The European Commission has published its recommendation to the UK Supreme Court on the interpretation of infringement decisions and the effect on time limits for bringing follow-on damages claims.
The Commission’s guidance and the Supreme Court’s ruling are significant in clarifying that claimants need to begin proceedings as soon as possible after those cartelists’ time for bringing an appeal has been exhausted, even if other cartelists’ appeals are still ongoing.
The Commission has the power to make such recommendations under Article 15(3) of Regulation 1/2003 where the Commission believes matters of community wide importance are at stake. This decision is important for both victims and perpetrators of anti-competitive behaviour as it affirms when time limits for bringing follow-on litigation claims expire.
The matter of importance in this case to the Commission was the danger of the UK adopting a position inconsistent with other member states by regarding the Commission’s decisions against companies in cartel cases as interwoven rather than as a series of individual decisions against each perpetrator. The relevance of this rather conceptual notion is with regard to the time limits for bringing follow-on actions for damages.
The issue at hand arose in connection with the carbon and graphite products cartel which was prosecuted by the Commission in 2003 and a subsequent follow-on action brought by certain claimants before the UK Competition Appeal Tribunal (CAT).
Under English law the time limitation period for bringing follow-on actions for damages is two years from either the later of the date on which the cause of action accrued, the date the appeal is determined or the date when the right to bring an appeal expires.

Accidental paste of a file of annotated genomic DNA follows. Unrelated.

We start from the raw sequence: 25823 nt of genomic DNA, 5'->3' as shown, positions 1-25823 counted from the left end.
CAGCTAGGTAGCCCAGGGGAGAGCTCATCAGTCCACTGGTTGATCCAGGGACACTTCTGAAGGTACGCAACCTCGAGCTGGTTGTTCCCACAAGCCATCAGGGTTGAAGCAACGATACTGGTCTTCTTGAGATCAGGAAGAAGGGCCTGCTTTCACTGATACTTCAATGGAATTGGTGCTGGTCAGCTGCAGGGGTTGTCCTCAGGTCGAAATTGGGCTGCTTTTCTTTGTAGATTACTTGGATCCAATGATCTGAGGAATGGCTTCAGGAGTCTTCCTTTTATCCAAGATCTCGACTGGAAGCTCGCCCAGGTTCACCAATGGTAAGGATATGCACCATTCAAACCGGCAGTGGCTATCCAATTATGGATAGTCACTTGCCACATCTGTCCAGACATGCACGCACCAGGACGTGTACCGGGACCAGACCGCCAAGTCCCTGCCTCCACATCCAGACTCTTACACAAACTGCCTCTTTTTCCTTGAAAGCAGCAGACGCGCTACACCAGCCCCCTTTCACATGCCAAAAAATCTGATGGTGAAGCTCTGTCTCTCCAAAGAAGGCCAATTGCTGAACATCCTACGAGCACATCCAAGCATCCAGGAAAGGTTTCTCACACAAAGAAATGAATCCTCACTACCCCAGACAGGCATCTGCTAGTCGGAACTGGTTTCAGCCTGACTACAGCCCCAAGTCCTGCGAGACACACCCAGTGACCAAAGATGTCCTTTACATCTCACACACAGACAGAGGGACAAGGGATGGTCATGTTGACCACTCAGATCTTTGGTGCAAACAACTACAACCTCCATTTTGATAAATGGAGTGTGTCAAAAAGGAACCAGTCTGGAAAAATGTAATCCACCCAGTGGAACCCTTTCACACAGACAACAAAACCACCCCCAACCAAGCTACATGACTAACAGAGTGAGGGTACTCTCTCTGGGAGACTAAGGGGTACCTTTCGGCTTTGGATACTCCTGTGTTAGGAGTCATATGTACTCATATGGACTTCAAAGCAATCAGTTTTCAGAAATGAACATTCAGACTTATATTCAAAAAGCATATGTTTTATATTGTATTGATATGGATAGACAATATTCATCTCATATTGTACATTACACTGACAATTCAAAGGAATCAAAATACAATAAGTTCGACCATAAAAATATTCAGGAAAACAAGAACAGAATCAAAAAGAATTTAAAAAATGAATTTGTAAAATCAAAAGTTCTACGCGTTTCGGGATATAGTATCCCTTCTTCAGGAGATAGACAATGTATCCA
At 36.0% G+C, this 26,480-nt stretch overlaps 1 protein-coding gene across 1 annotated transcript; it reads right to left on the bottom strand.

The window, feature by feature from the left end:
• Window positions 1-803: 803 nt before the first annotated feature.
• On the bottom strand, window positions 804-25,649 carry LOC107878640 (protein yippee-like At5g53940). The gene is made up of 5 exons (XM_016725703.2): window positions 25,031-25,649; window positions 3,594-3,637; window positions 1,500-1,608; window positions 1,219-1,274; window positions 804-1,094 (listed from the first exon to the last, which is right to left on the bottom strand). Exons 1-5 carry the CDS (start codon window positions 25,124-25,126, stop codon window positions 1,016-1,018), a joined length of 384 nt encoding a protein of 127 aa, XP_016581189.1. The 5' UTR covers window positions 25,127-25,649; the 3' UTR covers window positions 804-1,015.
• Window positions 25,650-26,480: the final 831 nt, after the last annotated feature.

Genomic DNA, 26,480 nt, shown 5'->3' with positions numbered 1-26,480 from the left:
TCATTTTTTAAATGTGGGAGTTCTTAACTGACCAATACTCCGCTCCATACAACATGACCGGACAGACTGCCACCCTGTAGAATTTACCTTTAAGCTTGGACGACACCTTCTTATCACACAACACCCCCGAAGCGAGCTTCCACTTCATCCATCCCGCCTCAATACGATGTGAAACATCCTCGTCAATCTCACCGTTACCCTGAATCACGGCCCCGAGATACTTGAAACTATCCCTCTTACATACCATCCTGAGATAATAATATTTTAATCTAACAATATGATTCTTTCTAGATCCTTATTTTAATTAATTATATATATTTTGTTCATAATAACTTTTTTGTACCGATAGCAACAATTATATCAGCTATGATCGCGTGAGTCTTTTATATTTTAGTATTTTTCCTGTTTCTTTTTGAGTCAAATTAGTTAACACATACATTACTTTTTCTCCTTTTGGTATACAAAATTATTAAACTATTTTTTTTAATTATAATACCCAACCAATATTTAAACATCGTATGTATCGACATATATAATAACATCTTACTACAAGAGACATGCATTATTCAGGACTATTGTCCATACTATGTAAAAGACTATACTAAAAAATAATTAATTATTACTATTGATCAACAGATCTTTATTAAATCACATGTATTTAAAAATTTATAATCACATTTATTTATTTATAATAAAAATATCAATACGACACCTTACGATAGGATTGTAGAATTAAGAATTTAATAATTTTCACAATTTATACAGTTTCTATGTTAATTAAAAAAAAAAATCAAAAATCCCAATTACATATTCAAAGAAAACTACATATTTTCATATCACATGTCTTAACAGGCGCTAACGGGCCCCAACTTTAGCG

A company formerly known as Morgan Crucible never appealed the Commission’s 2003 Decision and sought leniency, admitting their liability. When in December 2010 certain claimants bought a claim for damages against Morgan Crucible amongst other cartel members who had appealed the Commission’s original decision, Morgan Crucible argued that theirs was a separate case and should not be treated alike. They argued to the CAT that the follow-on claim was out of time for them as they had never appealed the Commission’s decision and therefore the two year time limit for bringing follow-on actions for compensation had long ago expired.
Whilst the CAT agreed with this analysis, the claimants appealed the finding to the Court of Appeal who held against Morgan that a EU Commission decision was still live and ongoing until all avenues of appeal had been exhausted at EU or at a level where it could still be appealed. As some of the other claimant’s appeals had at last been rejected recently, the claimant’s were still within the two year window and permitted to bring a claim against Morgan.
When Morgan further appealed the Court of Appeal’s decision to the UK Supreme Court, the EU Commission made its recommendation which the Supreme Court in part followed. Both the Supreme Court and the Commission considered that a Commission Decision is addressed to each cartellist separately and that time limits ran in individual cases and did not bind together as one large collective decision against all the cartellists. The claim against Morgan was therefore well out of time. Although some would argue that Morgan escaped culpability against those to which it owed compensation, the larger principles of legal certainty and the fairness of treating cases individuality prevailed.
The lesson in future cases is for all companies who believe they are owed compensation to come forward against each claimant they believe owes compensation separately or at least bearing in mind that their cases will be treated separately. Claimants which ignore strict court time limits do so at their own peril.
The Commission recommendation can be found here: http://ec.europa.eu/competition/court/amicus_curiae_morgan_crucible_observations_en.pdf